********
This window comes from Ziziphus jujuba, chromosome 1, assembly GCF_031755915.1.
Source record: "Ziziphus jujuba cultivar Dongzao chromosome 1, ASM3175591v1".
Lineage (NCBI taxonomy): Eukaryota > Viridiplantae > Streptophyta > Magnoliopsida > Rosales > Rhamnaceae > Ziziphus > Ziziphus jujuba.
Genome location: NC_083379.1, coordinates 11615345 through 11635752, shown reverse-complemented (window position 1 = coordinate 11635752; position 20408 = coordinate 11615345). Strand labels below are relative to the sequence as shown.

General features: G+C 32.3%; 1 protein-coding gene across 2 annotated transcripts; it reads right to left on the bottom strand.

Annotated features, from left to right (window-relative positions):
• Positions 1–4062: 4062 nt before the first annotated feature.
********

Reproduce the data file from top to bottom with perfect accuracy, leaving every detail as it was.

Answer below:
This window comes from Ziziphus jujuba, chromosome 1, assembly GCF_031755915.1.
Source record: "Ziziphus jujuba cultivar Dongzao chromosome 1, ASM3175591v1".
Lineage (NCBI taxonomy): Eukaryota > Viridiplantae > Streptophyta > Magnoliopsida > Rosales > Rhamnaceae > Ziziphus > Ziziphus jujuba.
Genome location: NC_083379.1, coordinates 11615345 through 11635752, shown reverse-complemented (window position 1 = coordinate 11635752; position 20408 = coordinate 11615345). Strand labels below are relative to the sequence as shown.

General features: G+C 32.3%; 1 protein-coding gene across 2 annotated transcripts; it reads right to left on the bottom strand.

Annotated features, from left to right (window-relative positions):
• Positions 1–4062: 4062 nt before the first annotated feature.